Many people prefer to do business with companies that resemble themselves in some way. It's an unconscious bias called implicit egotism. Corporate Social Responsibility (CSR) programs pursue moral or altruistic goals shared by the company and its customers. Customers like to stand with companies that stand for something. For most companies, CSR programs will align with their shared values and community affiliations.
At Johnny Grow, we donate time and money to autism groups and programs. To be clear, the founders did it prior to the company ever being founded, and we don't do it for business reasons. That's kind of the key. If customers share our passion to aid people with autism, we welcome them and find a source of common engagement. If they don't that's okay too.
Other retention methods discovered in the Customer Service Excellence research responses included nurture campaigns to maintain top of mind awareness, continued product education programs, online customer communities and turning product sales into subscriptions. Regardless of the strategies chosen, it's essential that they be woven into an overall customer retention growth strategy supported with best practices, and backed up with dedicated resources, systemic business processes and measured execution.
Don't Forget to Respond to Lost Customers
Losing customers is demoralizing but if there is a silver lining it's the opportunity to learn from each loss. Consider the two below customer loss programs.
- Customer exit discoveries. Unfortunately, we can't retain all customers. But when customers do move on it's critical to understand why. Customer exit discoveries are surveys or interviews with customers to determine exactly why they left and apply that valuable information to reduce future customer churn.
- Recovery campaigns. Pursuing lost customers with win back campaigns can recover about one-fourth of them. Many times, former customers find that the illusion of a better alternative was just an illusion. Other times customers are willing to provide an additional chance to somebody they know.
Key Performance Indicators
As the old adage goes, what gets measured get done. Here are the KPIs to bring objective measurement to your customer retention strategy.
- Customer Satisfaction (CSAT). Customer satisfaction surveys bring objective measurement and visibility to how customers feel about the brand. CRM software can automate survey distributions, capture the customer responses and insert the content or scores in the customer record. CSAT surveys are the most popular customer measurement technique. But Net Promoter Score (NPS) is the fastest growing. However, the particular tool or technique is less important than simply implementing something to measure and act upon customer feedback.
- Net Promoter Score (NPS). Net Promoter Score is a customer measurement method created by Fred Reichheld during his time at Bain & Company. It was designed to help companies assess, measure, and improve customer loyalty and has more recently become a top method to measure and forecast customer churn.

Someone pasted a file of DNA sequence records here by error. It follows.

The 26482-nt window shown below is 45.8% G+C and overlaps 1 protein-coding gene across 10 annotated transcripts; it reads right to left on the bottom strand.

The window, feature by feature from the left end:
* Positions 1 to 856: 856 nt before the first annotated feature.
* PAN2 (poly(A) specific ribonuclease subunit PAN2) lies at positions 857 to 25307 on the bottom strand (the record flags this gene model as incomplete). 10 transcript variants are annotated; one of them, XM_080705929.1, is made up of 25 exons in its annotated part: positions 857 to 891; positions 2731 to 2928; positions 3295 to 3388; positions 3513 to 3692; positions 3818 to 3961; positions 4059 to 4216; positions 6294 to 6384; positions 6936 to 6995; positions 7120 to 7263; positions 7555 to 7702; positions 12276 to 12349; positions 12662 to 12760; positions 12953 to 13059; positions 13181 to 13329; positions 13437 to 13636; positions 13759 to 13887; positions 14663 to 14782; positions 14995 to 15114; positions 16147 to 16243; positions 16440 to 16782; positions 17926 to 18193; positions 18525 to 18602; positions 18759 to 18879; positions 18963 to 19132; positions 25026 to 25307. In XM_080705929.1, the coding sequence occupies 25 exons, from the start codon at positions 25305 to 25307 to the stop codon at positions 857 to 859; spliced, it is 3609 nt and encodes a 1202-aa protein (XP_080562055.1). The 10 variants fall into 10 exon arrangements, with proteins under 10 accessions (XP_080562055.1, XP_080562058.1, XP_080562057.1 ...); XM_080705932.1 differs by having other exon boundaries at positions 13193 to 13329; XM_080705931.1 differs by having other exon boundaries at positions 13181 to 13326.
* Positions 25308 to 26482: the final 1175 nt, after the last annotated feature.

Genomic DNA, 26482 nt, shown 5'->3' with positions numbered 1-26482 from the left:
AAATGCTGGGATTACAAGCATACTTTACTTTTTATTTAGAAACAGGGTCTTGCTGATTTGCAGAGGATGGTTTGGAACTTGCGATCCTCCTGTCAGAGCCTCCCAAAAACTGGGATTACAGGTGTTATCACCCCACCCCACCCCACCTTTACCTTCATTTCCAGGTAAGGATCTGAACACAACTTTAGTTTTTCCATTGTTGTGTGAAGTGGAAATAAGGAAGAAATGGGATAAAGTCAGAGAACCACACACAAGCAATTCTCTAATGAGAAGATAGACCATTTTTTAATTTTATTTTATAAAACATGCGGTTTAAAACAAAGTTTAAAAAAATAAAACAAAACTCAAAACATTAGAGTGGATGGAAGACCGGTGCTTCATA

The Customer Service Excellence research report shared that 42 percent of companies use NPS. More interestingly, 88 percent of Best-in-Class companies use NPS. That's a two-fold increase and something that should get your attention. The industry average NPS scores range from negative 8 to positive 36. However, the Best-in-Class leaders achieved an average NPS score of 57.
- Customer Lifetime Value (CLV). Measuring customer margins and profits are important but are historical indicators. CLV is different because it measures future customer value and is a powerful metric to understand how actions implemented today will impact customer share and financial streams in the future.
- Customer Health scores. These scores are calculated according to weighted factors associated with customer churn and stored in the CRM system so they can be automatically escalated upon reaching threshold values.
- Customer churn prediction. Predictive analytics normally built with artificial intelligence (AI) can forecast which customers are most likely to churn. Several CRM systems such as Microsoft Dynamics 365 and Salesforce have basic but extensible customer churn prediction algorithms.
One Last Point — an Important Safeguard
Thus far I've shared findings from the research of what can be done. There's also one overarching thing not to do. Don't jeopardize trust. Trust is the digital currency for the twenty first century and the two ways to quickly lose customer trust are being inauthentic and misusing customer data.
Brands are not what they want to be, they are what they do. Brands cannot escape what they do. If the two are different, credibility and trust are lost. And once trust is lost, the brand is viewed with suspicion and can likely never reengage the customer.
Customers trust brands to safeguard and use their data pursuant to reasonable terms. When vendors instead use customer data for monetary purposes that do not benefit the customer, or when vendors lose customer data to cyber-attacks, they fail their fiduciary duty and violate their customers trust.